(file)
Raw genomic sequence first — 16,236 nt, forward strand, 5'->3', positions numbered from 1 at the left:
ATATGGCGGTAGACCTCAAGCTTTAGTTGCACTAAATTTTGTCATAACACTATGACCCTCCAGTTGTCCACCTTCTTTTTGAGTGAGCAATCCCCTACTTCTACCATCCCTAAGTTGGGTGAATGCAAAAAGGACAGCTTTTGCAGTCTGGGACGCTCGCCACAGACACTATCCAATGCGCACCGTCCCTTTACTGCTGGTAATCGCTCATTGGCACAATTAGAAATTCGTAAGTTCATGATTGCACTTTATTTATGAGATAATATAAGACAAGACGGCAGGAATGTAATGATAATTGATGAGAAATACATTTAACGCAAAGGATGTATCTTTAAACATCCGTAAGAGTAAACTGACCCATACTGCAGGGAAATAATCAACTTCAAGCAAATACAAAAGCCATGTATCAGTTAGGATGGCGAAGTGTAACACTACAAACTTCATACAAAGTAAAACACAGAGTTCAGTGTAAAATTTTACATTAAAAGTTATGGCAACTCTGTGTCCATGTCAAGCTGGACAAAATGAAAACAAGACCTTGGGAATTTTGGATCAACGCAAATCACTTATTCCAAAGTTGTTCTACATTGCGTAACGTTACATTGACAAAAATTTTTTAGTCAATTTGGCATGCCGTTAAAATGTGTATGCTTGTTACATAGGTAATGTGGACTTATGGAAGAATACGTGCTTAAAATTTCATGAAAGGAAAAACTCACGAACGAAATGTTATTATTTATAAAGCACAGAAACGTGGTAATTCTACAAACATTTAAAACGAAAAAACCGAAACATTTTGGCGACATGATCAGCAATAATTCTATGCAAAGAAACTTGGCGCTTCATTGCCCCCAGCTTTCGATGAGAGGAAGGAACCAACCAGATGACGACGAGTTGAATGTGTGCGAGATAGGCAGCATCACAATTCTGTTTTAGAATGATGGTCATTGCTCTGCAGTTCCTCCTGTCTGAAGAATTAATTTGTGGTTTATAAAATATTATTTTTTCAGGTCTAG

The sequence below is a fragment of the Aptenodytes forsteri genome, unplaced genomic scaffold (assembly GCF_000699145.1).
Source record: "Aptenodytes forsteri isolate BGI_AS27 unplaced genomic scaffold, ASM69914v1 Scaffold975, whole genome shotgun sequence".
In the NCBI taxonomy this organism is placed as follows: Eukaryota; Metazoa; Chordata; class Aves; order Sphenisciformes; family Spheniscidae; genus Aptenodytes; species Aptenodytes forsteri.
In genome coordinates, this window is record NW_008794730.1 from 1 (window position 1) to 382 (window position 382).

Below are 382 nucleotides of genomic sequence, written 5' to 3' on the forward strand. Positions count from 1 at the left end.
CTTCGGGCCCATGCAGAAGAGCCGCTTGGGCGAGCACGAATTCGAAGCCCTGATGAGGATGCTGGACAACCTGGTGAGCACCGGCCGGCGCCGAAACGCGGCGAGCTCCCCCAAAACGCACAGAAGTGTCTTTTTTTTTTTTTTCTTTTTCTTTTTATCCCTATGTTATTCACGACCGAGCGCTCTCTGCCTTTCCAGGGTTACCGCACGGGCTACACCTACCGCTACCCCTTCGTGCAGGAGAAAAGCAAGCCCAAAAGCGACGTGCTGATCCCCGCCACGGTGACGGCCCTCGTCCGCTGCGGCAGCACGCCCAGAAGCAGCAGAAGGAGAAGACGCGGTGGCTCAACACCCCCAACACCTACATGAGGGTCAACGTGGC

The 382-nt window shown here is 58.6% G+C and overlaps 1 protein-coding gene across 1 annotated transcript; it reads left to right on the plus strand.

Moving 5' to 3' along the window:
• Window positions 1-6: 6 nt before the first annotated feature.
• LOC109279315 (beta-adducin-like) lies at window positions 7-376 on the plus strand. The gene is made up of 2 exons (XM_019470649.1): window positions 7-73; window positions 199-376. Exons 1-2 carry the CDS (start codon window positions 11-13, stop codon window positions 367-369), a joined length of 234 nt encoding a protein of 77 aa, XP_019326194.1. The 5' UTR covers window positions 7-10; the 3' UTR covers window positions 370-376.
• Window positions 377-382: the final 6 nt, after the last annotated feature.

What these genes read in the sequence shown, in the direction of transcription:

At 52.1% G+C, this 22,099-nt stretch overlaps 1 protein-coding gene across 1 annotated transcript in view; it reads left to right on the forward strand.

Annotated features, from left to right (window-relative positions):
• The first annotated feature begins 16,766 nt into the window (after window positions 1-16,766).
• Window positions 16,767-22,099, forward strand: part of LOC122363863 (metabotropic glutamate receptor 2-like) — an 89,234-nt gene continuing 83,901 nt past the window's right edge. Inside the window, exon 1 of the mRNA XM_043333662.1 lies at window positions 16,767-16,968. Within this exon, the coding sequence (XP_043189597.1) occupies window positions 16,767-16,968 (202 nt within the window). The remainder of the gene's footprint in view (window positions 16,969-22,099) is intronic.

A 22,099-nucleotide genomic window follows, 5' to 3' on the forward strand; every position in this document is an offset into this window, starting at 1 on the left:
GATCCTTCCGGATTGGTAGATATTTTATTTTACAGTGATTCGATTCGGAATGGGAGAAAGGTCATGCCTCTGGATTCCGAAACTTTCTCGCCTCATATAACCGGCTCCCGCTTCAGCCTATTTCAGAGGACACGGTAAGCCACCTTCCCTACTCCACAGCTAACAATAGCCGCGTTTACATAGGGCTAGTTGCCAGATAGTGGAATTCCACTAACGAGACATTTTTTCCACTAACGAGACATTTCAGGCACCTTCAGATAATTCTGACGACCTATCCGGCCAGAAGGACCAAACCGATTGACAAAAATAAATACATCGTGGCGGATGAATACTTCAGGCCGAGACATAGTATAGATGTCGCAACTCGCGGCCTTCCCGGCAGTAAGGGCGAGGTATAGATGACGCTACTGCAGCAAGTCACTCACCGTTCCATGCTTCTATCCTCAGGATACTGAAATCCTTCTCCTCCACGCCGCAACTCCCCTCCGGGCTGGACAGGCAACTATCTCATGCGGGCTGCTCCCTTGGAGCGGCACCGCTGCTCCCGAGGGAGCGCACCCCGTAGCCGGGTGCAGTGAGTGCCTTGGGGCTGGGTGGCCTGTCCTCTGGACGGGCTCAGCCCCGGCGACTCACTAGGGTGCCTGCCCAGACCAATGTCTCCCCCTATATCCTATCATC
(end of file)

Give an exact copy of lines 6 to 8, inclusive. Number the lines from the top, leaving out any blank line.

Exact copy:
In genome coordinates, this window is record NW_008794730.1 from 1 (window position 1) to 382 (window position 382).

Below are 382 nucleotides of genomic sequence, written 5' to 3' on the forward strand. Positions count from 1 at the left end.
CTTCGGGCCCATGCAGAAGAGCCGCTTGGGCGAGCACGAATTCGAAGCCCTGATGAGGATGCTGGACAACCTGGTGAGCACCGGCCGGCGCCGAAACGCGGCGAGCTCCCCCAAAACGCACAGAAGTGTCTTTTTTTTTTTTTTCTTTTTCTTTTTATCCCTATGTTATTCACGACCGAGCGCTCTCTGCCTTTCCAGGGTTACCGCACGGGCTACACCTACCGCTACCCCTTCGTGCAGGAGAAAAGCAAGCCCAAAAGCGACGTGCTGATCCCCGCCACGGTGACGGCCCTCGTCCGCTGCGGCAGCACGCCCAGAAGCAGCAGAAGGAGAAGACGCGGTGGCTCAACACCCCCAACACCTACATGAGGGTCAACGTGGC